"When you deal with a mass of people all spouting opinions and everyone keeps harping on one point or another it can be very difficult to drill through to the core of the issue. This has been the case with Radiance Gear. At first, it appeared that radiance gating was the only part of the issue because that was the breadth of the complaints. After drilling deeper and reading more and more from folks it became apparent that there were many symptoms to the problem.
  1. Radiance gear is now required to enter raids.
  2. The only way to acquire radiance gear is to complete hard modes.
  3. Hard modes objectives are obtuse.

All good points, all taken to heart and all actively in the pipe for some form of retrofit to address the core issues. No time frame yet. Just and admission that we hear you, we understand you and we are committed to rectifying the issue."

Obviously this problem will take a while to rectify, but seeing Orion's journals gives me hope. Before now, I agreed with most of the griping, although not the incessant whining. I had given up posting on the issue further until something more substantial than the same complaining could be found. And at last I've found it. I do hope those of you who take issue with this... well, issue can see the same optimism I do.


Full Circle

Monday, July 27, 2009

As I was listening to a gaming related podcast (Shut Up We're Talking, in case you're interested, I highly recommend it) I realized I have come full circle from three years ago when I got sucked into LOTRO. The thought actually came out of a comment about the Saga of Ryzom, which simply served as a memory spark. After my too-brief one week Alpha 3 experience in the LOTRO beta, I scoured the Internet for every single MMO type game out there. Why? I couldn't get enough of what I just experienced. It wasn't just the IP that I loved, but experiencing a new world and a new story. I needed more of that, for lack of a better word, high. Ultimately, I didn't end up playing anything during the interim between beta phases, but I came very close to downloading the Saga of Ryzom because it was free to play. (I know nothing about that game except that it's nothing like LOTRO).

What I mean by coming full circle is that I'm currently on a LOTRO playing hiatus. Actually, this extends to all of my gaming, as I haven't clicked on any of my game icons in weeks. I've gone from an insatiable hunger for anything MMO to a complete lack of interest in any game. And I, being both an introspective person and a blogger, have to ask myself why.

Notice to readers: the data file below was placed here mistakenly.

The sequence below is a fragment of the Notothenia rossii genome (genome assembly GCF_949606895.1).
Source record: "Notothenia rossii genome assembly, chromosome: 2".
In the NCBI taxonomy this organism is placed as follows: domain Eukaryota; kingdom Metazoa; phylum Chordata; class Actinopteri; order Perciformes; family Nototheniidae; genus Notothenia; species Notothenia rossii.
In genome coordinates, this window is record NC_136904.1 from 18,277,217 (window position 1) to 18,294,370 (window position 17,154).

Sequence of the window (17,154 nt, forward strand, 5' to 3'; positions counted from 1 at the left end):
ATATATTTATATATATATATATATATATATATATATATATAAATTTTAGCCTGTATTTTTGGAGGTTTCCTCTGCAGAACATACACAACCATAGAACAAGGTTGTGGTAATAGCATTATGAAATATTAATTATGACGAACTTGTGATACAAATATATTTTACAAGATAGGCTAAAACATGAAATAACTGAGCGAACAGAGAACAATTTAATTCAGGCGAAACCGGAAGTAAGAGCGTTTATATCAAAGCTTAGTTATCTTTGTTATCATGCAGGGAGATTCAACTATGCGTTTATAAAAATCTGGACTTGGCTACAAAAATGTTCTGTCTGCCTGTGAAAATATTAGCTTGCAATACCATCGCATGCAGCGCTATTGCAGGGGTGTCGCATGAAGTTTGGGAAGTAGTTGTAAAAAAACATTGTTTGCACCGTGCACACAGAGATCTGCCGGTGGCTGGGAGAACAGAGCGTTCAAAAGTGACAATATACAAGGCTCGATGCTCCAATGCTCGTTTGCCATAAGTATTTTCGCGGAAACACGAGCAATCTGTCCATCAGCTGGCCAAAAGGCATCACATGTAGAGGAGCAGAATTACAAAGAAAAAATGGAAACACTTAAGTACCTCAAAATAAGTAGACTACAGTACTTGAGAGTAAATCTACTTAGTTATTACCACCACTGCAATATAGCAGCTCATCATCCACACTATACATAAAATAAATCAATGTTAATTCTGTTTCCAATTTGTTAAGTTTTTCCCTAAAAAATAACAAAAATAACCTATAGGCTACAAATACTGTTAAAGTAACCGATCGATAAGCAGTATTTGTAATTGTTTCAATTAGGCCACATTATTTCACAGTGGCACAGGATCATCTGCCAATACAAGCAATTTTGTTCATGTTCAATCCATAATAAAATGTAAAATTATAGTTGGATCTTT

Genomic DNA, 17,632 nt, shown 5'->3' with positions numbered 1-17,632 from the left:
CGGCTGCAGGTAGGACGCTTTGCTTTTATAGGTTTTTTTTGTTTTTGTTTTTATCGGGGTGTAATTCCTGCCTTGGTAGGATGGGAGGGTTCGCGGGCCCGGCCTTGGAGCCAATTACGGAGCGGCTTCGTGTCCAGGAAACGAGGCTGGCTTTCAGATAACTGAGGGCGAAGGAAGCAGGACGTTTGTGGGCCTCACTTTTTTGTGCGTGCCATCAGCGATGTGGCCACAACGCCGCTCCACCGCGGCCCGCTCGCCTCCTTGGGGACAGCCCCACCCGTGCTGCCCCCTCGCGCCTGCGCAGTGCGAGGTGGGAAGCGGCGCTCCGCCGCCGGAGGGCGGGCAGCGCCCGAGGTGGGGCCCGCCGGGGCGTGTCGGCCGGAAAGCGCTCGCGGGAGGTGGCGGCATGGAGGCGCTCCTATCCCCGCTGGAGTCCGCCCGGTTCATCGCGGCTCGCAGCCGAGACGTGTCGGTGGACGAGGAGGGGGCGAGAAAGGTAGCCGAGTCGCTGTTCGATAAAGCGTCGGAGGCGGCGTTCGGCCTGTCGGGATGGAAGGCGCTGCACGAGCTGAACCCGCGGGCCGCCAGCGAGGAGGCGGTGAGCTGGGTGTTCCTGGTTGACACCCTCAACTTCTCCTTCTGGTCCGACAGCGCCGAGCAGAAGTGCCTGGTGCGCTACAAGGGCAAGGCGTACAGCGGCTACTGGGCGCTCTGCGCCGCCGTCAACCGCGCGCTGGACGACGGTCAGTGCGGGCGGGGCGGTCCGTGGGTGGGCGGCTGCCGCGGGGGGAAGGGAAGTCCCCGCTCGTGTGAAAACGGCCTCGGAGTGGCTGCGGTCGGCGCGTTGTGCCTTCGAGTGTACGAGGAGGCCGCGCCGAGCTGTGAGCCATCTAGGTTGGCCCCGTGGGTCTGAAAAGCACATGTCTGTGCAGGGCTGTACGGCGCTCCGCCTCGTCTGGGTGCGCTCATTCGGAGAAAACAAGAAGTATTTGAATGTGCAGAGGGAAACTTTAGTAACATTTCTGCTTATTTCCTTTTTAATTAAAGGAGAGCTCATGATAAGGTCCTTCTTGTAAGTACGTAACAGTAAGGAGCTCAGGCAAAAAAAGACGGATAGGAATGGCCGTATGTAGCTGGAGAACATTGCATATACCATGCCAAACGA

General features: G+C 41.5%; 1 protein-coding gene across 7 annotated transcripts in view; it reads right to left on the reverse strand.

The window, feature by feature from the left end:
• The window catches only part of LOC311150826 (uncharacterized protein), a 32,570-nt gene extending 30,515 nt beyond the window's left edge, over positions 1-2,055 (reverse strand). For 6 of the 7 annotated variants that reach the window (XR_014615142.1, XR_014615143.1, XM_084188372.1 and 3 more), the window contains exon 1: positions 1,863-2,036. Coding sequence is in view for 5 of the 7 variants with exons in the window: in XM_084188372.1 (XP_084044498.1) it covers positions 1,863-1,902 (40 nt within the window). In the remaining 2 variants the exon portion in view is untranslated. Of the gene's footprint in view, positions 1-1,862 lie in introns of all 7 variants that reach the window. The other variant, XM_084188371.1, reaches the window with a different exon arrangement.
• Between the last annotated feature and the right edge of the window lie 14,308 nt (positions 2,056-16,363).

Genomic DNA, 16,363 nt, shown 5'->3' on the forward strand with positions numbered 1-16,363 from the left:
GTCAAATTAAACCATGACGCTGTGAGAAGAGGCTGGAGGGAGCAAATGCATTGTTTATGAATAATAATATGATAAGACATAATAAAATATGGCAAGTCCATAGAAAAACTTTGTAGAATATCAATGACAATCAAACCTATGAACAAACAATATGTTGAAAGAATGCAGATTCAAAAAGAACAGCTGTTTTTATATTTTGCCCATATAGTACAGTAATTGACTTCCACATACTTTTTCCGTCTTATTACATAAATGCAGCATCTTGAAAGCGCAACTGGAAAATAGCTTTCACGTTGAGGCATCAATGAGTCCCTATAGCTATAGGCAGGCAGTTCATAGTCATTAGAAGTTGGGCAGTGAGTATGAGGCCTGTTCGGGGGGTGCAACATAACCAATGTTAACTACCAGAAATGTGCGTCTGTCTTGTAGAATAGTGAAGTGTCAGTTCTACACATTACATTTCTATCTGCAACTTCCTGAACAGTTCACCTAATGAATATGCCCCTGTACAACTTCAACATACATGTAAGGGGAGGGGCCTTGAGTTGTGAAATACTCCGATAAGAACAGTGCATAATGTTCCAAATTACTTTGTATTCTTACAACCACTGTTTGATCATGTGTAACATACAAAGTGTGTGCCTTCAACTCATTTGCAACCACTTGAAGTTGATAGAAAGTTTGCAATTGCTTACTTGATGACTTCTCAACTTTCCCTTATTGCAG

Now, I could post perfectly legitimate excuses like "I'm max level", "I've done all the content", "I'm burned out on LOTRO" etc, etc. Like I said, legitimate. But also not the real reason - mainly because I'm not playing anything right now. So what's the deal? Well, I think I'm in a dearth of new experiences. And that's my queue to cut to a bit of a personal aside.

See, I don't play games to game. It's not the game or game-i-ness of games that drives me to play. Certainly I'm a completionist which comes from some sort of achiever mentality, but the root reason for me stepping into games is to step into experiences. I don't care about if the fighting mechanic isn't as good as such and such a game or if the next game has more content. I desire to experience something. This often manifests itself as story, for story is the driving force behind compelling experiences - or ones that aren't superficial. But ultimately a game runs out of experience. One might call this simply burning out, and that's a way to put it, but what am I burning out on? Experience.

Alright, enough throwing around that word. It's already getting old. Next question: what do I do about it? Simple answer - nothing. I can't. A game is what it is and by it's nature isn't just an experience forever delivering to me what I want. Ultimately it becomes simply a game, even the ones that deliver additional content that often feeds experience. Okay, so I didn't stop with that word. I can't, just like I can't fix my problem. It's who I am as a gamer, as a consumer of entertainment. I love movies, TV shows, games, books - they all give me experiences.

There's something unique about games though. I haven't yet pinpointed what that might be, but I can make a guess towards the interactivity and unique ability to engage the consumer on a deeper level than all the other, what I'll term, passive entertainment. I play Railroad Tycoon because I love trains and want to experience trains. I play Roller Coaster Tycoon because I love roller coasters. I play Galactic Civilizations because I love space (that's an over simplification for brevity's sake). I play LOTRO because I love Middle-Earth and I wanted to experience it. It wasn't because it was a good game, though that helped greatly. It was because LOTRO being a game uniquely enabled me to enter into an experience more fulfilling than other media could provide.

The long answer to what I can do about my problem? Ignore it. Learn to live with it. Get over it. However you want to call moving beyond my futile endeavor to have a "perfect experience" and just enjoy LOTRO, and other games, for what they are. The idealist and dreamer in me makes that hard though. I see potential in games for so much more than they're able to provide now. As a storyteller I see opportunity for intense, moving, and impactful delivery of narrative and story. I see beyond the game.